Mt. of Olives, Bethlehem, Herodium

On Thursday, we did our second field study of the year, as we toured the western, southwestern, and southeastern approaches to the city of Jerusalem. We started the day on the Mount of Olives in Jerusalem, and read from several passages that occurred there or near there. In II Samuel 15:23, 30, it is recorded that David evacuated Jerusalem heading east toward the wilderness, weeping and walking barefoot over the Mount of Olives. Bethany, which is about two miles east of Jerusalem, is on the other side—the eastern side—of the Mount of Olives, and was the home of Lazarus, Mary and Martha during the time of Jesus in the gospels. Bethany is where Jesus brought Lazarus back from the dead. Jesus’ Triumphal Entry as recorded in Matt. 21 and Lk. 19, and brought him over Bethphage over the Mount of Olives. Jesus wept when he saw the city, because he was broken-hearted for Jerusalem. In Matt. 26, Lk. 22, Jn. 18, Jesus prayed in the Garden of Gethsemane on the Mount of Olives. He was betrayed there by Judas and began the day of his crucifixion and death. Following his resurrection and several post-resurrection appearances, Christ ascended to heaven  and the angels prophesied a return similar to his ascension.

            After our visit to the Mount of Olives, we drove into Palestinian territory on our way to Bethlehem, the site of the birthplace of Christ. This site can first be seen in the Old Testament story of Ruth, as it serves for the setting for the book. It is also the childhood home of David and the location of his anointing by Samuel. It is also possible that the Old Testament figures of Joab, Abishai, and Ashalel were also from Bethlehem (II Samuel 2:32). Micah, from the Sephelah, prophesied that the Messiah, the ruler of Israel, would come from Bethlehem (Micah 5:1-2).  Jesus is born in Bethlehem Luke 2:1-2, and the angels announce his nativity to shepherds in nearby fields. Visiting Bethlehem was quite interesting. It was ironic that in the city of David, the place where Jesus the Messiah was born, there was a religion that rejects every divine attribute of that Messiah and has reduced his ministry as nothing more than a preview of the much greater prophet Muhammad. The early church father Jerome put together the Vulgate in Bethlehem, lived there much of his later life and died there. I got to look through his study in the basement of the Catholic Church of the Nativity a little bit, and it was pretty cool.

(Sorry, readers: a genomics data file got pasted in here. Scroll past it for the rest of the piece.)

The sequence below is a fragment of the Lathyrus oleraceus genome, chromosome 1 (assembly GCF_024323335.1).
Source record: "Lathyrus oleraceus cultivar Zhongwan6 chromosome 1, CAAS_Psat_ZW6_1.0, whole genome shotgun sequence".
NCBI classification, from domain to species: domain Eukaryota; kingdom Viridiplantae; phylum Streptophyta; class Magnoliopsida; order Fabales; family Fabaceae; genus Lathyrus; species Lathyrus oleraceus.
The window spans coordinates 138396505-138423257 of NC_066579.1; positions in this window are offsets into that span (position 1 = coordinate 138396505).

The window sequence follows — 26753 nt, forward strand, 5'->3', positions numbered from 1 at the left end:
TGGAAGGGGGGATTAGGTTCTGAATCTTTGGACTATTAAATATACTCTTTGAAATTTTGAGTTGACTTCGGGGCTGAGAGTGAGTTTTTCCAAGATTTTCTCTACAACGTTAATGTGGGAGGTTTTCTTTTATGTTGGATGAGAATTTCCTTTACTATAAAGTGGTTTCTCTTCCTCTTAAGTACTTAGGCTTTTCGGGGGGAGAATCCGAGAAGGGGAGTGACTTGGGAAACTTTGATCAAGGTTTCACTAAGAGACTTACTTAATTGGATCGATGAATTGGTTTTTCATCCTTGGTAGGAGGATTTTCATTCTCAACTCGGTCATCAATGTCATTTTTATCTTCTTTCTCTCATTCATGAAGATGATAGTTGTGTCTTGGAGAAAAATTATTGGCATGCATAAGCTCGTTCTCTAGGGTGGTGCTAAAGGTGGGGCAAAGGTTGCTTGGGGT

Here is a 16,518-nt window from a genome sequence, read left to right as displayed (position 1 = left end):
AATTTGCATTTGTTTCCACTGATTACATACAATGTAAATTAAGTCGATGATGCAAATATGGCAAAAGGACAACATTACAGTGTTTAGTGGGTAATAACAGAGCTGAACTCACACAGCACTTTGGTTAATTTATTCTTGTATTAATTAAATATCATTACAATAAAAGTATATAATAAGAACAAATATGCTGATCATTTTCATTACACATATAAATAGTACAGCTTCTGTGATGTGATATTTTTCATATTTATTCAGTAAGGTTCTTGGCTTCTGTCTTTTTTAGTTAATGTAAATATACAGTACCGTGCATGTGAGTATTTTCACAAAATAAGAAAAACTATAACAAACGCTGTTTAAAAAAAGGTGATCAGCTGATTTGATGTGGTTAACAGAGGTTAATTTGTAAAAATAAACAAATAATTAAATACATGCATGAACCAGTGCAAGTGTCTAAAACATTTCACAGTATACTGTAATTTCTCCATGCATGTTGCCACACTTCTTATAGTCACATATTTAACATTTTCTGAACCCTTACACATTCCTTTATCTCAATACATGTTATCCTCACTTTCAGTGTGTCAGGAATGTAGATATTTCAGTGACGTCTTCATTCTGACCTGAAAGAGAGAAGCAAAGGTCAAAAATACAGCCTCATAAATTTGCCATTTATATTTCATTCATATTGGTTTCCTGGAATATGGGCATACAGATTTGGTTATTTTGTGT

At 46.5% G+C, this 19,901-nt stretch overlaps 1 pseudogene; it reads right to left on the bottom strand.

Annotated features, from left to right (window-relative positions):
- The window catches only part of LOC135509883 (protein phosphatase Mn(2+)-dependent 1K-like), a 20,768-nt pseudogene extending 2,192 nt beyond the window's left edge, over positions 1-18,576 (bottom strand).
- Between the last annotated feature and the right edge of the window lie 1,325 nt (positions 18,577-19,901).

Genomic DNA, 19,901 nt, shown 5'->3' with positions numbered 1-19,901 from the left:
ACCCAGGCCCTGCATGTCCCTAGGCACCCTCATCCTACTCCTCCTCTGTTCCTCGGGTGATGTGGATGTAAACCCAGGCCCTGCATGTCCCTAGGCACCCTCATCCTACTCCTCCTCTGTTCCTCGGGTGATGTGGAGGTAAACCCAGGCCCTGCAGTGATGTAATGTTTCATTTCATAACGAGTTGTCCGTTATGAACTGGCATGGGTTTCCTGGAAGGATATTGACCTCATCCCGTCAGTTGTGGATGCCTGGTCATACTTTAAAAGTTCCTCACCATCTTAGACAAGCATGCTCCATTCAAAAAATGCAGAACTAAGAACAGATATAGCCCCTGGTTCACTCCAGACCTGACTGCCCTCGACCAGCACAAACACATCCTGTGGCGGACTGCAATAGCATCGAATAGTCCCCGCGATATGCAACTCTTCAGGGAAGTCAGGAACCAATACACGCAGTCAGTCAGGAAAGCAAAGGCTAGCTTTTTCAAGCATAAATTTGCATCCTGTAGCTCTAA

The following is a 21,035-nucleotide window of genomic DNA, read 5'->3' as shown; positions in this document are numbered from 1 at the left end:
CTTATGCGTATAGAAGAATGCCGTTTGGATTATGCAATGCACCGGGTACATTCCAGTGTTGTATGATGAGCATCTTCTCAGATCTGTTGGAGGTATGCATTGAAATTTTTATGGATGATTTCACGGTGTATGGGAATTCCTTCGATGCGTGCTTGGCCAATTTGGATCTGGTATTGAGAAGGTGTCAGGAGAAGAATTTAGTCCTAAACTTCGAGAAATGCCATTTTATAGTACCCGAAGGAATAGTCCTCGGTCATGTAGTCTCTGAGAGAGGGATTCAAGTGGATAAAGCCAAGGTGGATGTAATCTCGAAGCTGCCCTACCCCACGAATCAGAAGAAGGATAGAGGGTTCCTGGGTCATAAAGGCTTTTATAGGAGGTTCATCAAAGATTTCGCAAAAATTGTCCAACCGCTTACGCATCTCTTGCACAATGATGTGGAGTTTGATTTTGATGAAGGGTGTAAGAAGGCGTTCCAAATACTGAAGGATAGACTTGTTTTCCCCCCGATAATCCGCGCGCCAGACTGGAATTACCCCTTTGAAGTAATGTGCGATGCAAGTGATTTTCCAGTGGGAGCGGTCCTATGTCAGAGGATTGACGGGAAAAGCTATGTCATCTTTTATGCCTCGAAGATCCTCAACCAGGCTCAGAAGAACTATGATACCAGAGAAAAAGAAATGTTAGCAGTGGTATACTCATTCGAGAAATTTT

The fortress of Herodium was next, and it was one of the neatest places we have visited so far. Herod built a giant fortress into a mountain, and treated it as a kind of resort for him and visitors. We could see a giant swimming pool outside, along with a plain where a stadium may have once entertained guests. Herod had to build a system of cisterns beneath the fortress to support the people who lived there, and we walked through those for a while. We even sang songs to praise the true King of Kings deep in the fortress of a power-hungry king. This may have been one of the coolest places we’ve been to. 

            We studied the most common western routes into Jerusalem on our Benjamin field study, the two routes from the Aijalon Valley—the Beth Horon Ridge Route and the Kiriat Jaarim Ridge Route. However, the Valley of Rephaim is also a common route into the city as well, and it was our final stop of the day. The valley is recorded several times in the biblical narrative. First, the Husan Ridge Route south of the Rephaim would have been the fastest and  most convenient route for David to take Bethlehem to the Israelite camp in the Elah Valley, which is where he fought Goliath as recorded in I Sam. 17. David’s attack on Jerusalem from Hebron found in II Samuel 5:6-10 would have come from the south, and so they likely would have used the Husan Ridge Route also. There is also the story of Jehsaphat here, on the En-Gedi/Tekoa route route and the ascent of Ziz. Tekoa is also the hometown of the prophet Amos (Amos 1:1).

Pictures coming soon. I promise to blog more often.

 

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